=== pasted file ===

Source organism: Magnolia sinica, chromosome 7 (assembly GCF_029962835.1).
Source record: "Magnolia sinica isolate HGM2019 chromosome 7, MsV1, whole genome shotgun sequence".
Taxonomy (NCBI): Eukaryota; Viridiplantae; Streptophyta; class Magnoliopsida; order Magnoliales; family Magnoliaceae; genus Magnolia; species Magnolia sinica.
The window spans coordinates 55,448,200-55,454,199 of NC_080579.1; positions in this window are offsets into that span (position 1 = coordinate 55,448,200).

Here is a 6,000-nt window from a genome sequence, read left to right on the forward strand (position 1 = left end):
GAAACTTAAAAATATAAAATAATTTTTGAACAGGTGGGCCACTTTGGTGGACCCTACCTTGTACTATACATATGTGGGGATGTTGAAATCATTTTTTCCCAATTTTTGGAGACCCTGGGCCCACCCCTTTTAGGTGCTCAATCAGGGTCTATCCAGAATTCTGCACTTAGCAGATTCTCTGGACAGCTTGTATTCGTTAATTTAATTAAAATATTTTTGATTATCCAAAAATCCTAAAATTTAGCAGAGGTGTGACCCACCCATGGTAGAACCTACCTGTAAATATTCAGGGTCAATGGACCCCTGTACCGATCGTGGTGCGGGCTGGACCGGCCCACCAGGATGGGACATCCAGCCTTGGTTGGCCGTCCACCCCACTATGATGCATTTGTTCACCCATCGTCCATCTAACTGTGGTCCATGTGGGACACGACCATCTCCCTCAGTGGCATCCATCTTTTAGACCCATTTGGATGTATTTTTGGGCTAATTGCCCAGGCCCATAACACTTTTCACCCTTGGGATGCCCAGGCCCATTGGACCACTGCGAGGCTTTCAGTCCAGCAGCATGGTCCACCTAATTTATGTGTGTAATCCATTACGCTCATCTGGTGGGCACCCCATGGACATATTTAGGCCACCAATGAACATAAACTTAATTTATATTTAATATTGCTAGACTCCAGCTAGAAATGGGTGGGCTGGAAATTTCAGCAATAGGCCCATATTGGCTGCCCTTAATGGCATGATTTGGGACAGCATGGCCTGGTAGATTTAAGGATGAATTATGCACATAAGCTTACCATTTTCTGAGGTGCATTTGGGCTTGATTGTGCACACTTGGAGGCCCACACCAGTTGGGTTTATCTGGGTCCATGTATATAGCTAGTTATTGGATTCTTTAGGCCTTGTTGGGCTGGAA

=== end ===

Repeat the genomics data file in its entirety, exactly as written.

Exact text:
Source organism: Magnolia sinica, chromosome 7 (assembly GCF_029962835.1).
Source record: "Magnolia sinica isolate HGM2019 chromosome 7, MsV1, whole genome shotgun sequence".
Taxonomy (NCBI): Eukaryota; Viridiplantae; Streptophyta; class Magnoliopsida; order Magnoliales; family Magnoliaceae; genus Magnolia; species Magnolia sinica.
The window spans coordinates 55,448,200-55,454,199 of NC_080579.1; positions in this window are offsets into that span (position 1 = coordinate 55,448,200).

Here is a 6,000-nt window from a genome sequence, read left to right on the forward strand (position 1 = left end):
GAAACTTAAAAATATAAAATAATTTTTGAACAGGTGGGCCACTTTGGTGGACCCTACCTTGTACTATACATATGTGGGGATGTTGAAATCATTTTTTCCCAATTTTTGGAGACCCTGGGCCCACCCCTTTTAGGTGCTCAATCAGGGTCTATCCAGAATTCTGCACTTAGCAGATTCTCTGGACAGCTTGTATTCGTTAATTTAATTAAAATATTTTTGATTATCCAAAAATCCTAAAATTTAGCAGAGGTGTGACCCACCCATGGTAGAACCTACCTGTAAATATTCAGGGTCAATGGACCCCTGTACCGATCGTGGTGCGGGCTGGACCGGCCCACCAGGATGGGACATCCAGCCTTGGTTGGCCGTCCACCCCACTATGATGCATTTGTTCACCCATCGTCCATCTAACTGTGGTCCATGTGGGACACGACCATCTCCCTCAGTGGCATCCATCTTTTAGACCCATTTGGATGTATTTTTGGGCTAATTGCCCAGGCCCATAACACTTTTCACCCTTGGGATGCCCAGGCCCATTGGACCACTGCGAGGCTTTCAGTCCAGCAGCATGGTCCACCTAATTTATGTGTGTAATCCATTACGCTCATCTGGTGGGCACCCCATGGACATATTTAGGCCACCAATGAACATAAACTTAATTTATATTTAATATTGCTAGACTCCAGCTAGAAATGGGTGGGCTGGAAATTTCAGCAATAGGCCCATATTGGCTGCCCTTAATGGCATGATTTGGGACAGCATGGCCTGGTAGATTTAAGGATGAATTATGCACATAAGCTTACCATTTTCTGAGGTGCATTTGGGCTTGATTGTGCACACTTGGAGGCCCACACCAGTTGGGTTTATCTGGGTCCATGTATATAGCTAGTTATTGGATTCTTTAGGCCTTGTTGGGCTGGAA